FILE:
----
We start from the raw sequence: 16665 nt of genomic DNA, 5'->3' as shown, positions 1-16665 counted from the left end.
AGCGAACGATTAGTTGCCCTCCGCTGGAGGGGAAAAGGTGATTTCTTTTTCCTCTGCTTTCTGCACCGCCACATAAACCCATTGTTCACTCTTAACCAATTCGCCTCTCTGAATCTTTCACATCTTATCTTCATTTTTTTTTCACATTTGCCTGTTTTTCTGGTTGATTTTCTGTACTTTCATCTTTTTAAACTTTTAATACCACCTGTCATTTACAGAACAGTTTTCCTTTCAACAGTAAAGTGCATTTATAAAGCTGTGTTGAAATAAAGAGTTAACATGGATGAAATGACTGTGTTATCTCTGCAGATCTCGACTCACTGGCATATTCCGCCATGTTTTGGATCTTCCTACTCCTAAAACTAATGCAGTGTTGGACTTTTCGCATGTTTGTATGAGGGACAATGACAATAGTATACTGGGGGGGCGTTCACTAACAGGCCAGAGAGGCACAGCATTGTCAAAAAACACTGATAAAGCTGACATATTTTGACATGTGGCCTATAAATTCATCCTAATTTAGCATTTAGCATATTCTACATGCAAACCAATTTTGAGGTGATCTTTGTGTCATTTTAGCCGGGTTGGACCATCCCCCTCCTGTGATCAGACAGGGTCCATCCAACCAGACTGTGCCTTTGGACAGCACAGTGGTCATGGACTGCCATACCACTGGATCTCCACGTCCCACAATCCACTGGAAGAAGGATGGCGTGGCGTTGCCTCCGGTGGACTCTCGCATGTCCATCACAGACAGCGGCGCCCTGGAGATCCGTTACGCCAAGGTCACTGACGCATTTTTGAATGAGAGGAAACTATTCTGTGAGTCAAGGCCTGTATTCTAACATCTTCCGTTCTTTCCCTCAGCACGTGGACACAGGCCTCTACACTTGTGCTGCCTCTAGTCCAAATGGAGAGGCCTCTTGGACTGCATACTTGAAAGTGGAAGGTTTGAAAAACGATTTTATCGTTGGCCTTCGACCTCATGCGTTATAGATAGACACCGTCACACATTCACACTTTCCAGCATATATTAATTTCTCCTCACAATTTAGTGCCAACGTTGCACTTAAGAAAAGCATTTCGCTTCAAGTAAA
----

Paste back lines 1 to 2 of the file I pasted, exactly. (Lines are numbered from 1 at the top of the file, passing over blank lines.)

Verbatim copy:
We start from the raw sequence: 16665 nt of genomic DNA, 5'->3' as shown, positions 1-16665 counted from the left end.
AGCGAACGATTAGTTGCCCTCCGCTGGAGGGGAAAAGGTGATTTCTTTTTCCTCTGCTTTCTGCACCGCCACATAAACCCATTGTTCACTCTTAACCAATTCGCCTCTCTGAATCTTTCACATCTTATCTTCATTTTTTTTTCACATTTGCCTGTTTTTCTGGTTGATTTTCTGTACTTTCATCTTTTTAAACTTTTAATACCACCTGTCATTTACAGAACAGTTTTCCTTTCAACAGTAAAGTGCATTTATAAAGCTGTGTTGAAATAAAGAGTTAACATGGATGAAATGACTGTGTTATCTCTGCAGATCTCGACTCACTGGCATATTCCGCCATGTTTTGGATCTTCCTACTCCTAAAACTAATGCAGTGTTGGACTTTTCGCATGTTTGTATGAGGGACAATGACAATAGTATACTGGGGGGGCGTTCACTAACAGGCCAGAGAGGCACAGCATTGTCAAAAAACACTGATAAAGCTGACATATTTTGACATGTGGCCTATAAATTCATCCTAATTTAGCATTTAGCATATTCTACATGCAAACCAATTTTGAGGTGATCTTTGTGTCATTTTAGCCGGGTTGGACCATCCCCCTCCTGTGATCAGACAGGGTCCATCCAACCAGACTGTGCCTTTGGACAGCACAGTGGTCATGGACTGCCATACCACTGGATCTCCACGTCCCACAATCCACTGGAAGAAGGATGGCGTGGCGTTGCCTCCGGTGGACTCTCGCATGTCCATCACAGACAGCGGCGCCCTGGAGATCCGTTACGCCAAGGTCACTGACGCATTTTTGAATGAGAGGAAACTATTCTGTGAGTCAAGGCCTGTATTCTAACATCTTCCGTTCTTTCCCTCAGCACGTGGACACAGGCCTCTACACTTGTGCTGCCTCTAGTCCAAATGGAGAGGCCTCTTGGACTGCATACTTGAAAGTGGAAGGTTTGAAAAACGATTTTATCGTTGGCCTTCGACCTCATGCGTTATAGATAGACACCGTCACACATTCACACTTTCCAGCATATATTAATTTCTCCTCACAATTTAGTGCCAACGTTGCACTTAAGAAAAGCATTTCGCTTCAAGTAAA